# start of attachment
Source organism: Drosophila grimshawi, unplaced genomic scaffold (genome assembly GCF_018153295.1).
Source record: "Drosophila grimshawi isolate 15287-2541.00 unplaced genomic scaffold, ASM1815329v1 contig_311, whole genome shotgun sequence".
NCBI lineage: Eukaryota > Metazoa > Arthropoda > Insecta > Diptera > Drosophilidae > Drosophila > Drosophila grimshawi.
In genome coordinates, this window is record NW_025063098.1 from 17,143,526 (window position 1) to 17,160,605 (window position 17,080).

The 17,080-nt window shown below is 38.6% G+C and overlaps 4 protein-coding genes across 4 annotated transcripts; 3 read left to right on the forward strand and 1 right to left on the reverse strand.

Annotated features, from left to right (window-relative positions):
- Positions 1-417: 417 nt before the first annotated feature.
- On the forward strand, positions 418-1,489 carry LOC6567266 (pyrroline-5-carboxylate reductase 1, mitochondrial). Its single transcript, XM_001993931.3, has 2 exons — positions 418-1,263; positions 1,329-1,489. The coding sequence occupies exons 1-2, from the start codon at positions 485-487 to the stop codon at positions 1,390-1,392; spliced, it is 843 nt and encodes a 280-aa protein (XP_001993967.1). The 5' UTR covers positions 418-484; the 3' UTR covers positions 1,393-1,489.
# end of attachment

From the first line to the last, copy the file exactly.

Source organism: Drosophila grimshawi, unplaced genomic scaffold (genome assembly GCF_018153295.1).
Source record: "Drosophila grimshawi isolate 15287-2541.00 unplaced genomic scaffold, ASM1815329v1 contig_311, whole genome shotgun sequence".
NCBI lineage: Eukaryota > Metazoa > Arthropoda > Insecta > Diptera > Drosophilidae > Drosophila > Drosophila grimshawi.
In genome coordinates, this window is record NW_025063098.1 from 17,143,526 (window position 1) to 17,160,605 (window position 17,080).

The 17,080-nt window shown below is 38.6% G+C and overlaps 4 protein-coding genes across 4 annotated transcripts; 3 read left to right on the forward strand and 1 right to left on the reverse strand.

Annotated features, from left to right (window-relative positions):
- Positions 1-417: 417 nt before the first annotated feature.
- On the forward strand, positions 418-1,489 carry LOC6567266 (pyrroline-5-carboxylate reductase 1, mitochondrial). Its single transcript, XM_001993931.3, has 2 exons — positions 418-1,263; positions 1,329-1,489. The coding sequence occupies exons 1-2, from the start codon at positions 485-487 to the stop codon at positions 1,390-1,392; spliced, it is 843 nt and encodes a 280-aa protein (XP_001993967.1). The 5' UTR covers positions 418-484; the 3' UTR covers positions 1,393-1,489.